We had a great day yesterday at Tiny---week 2 of the Harry Potter series-within-a-series. (This Sunday's installment of "parables and pop culture" is about reality TV and I have NO idea what I'm going to say. Anyone? Anyone?) After yesterday's worship and last week's Young Clergy Women conference, today is a quiet, even melancholy day. I'm sad about the shooting in Wisconsin at the Sikh temple. (Read this.) A friend of mine got very disappointing news. A family I care about has been walking uphill in a health crisis for way too long.
Last week at the conference we explored many of the blocks to Sabbath-keeping. One of these, a big one, is the undercurrent of anxiety in our culture: anxiety over money, aging, time, you name it. This anxiety tells us that we can never stop. We cannot submit to the inevitability of getting older, we must resist it with products and self-punishment. We rest only if we've earned it.
To represent the pervasiveness of this anxiety, we made collages that we displayed on a big board:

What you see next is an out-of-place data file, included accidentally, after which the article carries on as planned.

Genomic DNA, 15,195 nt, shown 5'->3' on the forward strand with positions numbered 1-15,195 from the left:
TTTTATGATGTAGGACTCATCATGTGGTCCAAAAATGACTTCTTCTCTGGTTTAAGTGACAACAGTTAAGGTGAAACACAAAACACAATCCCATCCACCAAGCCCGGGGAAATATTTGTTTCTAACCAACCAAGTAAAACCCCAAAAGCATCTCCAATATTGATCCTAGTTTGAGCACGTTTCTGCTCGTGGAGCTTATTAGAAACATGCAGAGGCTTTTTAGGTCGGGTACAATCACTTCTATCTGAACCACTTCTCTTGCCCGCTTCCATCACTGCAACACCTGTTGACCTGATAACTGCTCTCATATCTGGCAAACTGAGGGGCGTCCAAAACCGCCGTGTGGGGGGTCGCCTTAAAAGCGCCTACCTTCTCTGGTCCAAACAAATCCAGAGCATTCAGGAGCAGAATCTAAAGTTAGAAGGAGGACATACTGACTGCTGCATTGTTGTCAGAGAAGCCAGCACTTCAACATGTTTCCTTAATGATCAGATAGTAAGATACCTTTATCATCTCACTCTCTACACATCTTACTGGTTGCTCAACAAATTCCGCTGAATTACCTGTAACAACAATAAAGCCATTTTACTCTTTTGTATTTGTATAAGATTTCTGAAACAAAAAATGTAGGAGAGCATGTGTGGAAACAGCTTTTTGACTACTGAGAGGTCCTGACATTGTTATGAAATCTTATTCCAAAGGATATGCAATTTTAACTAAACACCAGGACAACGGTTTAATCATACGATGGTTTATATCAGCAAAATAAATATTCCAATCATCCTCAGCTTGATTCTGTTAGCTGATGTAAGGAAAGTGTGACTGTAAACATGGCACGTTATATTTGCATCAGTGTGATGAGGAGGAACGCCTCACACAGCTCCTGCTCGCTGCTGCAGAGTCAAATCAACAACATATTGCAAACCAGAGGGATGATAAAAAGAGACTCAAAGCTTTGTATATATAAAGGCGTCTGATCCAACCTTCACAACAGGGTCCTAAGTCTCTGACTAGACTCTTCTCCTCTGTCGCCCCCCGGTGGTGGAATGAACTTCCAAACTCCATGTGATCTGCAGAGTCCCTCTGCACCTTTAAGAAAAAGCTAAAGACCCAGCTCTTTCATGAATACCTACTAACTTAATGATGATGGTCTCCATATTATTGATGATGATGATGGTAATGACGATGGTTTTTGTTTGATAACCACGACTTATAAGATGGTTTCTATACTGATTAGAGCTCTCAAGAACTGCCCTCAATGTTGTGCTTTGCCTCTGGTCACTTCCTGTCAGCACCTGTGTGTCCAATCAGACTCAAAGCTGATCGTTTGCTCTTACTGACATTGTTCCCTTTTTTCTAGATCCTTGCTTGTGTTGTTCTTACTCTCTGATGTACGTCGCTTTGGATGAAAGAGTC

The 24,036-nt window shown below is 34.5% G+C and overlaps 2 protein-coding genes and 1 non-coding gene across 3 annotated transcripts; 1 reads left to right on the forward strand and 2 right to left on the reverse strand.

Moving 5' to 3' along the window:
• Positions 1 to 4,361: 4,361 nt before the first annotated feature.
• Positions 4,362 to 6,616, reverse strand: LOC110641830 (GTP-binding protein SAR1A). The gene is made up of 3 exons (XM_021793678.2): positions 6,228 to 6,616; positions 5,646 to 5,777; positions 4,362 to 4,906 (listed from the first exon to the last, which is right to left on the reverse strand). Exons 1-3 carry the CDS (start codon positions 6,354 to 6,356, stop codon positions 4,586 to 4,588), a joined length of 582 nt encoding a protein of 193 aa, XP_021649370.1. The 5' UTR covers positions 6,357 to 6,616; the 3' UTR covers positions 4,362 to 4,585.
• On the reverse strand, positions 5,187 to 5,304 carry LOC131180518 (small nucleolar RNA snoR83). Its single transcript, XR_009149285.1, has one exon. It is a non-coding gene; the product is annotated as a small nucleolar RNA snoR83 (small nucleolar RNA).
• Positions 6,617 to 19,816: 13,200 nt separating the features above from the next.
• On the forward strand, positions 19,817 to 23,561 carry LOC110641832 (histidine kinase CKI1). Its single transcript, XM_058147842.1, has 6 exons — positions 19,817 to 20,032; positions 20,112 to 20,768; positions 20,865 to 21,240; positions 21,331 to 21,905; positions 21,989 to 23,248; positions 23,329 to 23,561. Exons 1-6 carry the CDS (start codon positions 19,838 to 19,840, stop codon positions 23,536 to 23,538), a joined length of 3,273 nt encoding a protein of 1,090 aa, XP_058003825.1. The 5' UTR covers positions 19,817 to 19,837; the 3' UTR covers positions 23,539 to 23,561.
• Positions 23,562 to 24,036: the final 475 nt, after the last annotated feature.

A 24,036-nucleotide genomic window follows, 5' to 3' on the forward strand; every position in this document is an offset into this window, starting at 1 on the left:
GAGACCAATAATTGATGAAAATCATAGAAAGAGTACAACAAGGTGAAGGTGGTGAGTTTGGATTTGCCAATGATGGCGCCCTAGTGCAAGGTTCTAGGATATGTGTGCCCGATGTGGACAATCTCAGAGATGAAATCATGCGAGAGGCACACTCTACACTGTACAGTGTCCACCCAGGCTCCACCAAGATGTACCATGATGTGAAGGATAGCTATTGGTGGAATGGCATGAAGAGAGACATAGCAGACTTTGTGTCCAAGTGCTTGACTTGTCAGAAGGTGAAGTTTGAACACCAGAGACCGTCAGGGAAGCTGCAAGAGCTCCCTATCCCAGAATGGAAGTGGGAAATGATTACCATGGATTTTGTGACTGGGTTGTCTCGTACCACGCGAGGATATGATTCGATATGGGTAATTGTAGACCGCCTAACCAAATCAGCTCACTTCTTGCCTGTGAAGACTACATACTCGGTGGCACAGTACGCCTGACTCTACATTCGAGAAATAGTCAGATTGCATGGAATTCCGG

(Incidentally, finding "anxiety" within newspapers and magazines is like shooting fish in a barrel. It's their currency.)
The next day I told them the story of Mario Batali's restaurant after 9/11, how he stayed open and offered hospitality to shell-shocked New Yorkers as an act of defiant beauty. (I have talked about that story before on this blog.)
We fight back with beauty, I said. We fight against the chronic anxiety of our time with sabbath moments and a posture of trust. We fight back with unhurried glimpses of magnificent beauty.
I had placed colored paper on the tables and had people write moments of beauty they had witnessed or participated in. Then they placed these over the anxious messages.
It ended up looking like a crazy quilt of small and sometimes silly moments:
The anxiety does not go away, does it? It still peeks out. But it's not the first thing you see.
So I will let today be a quiet, melancholy day.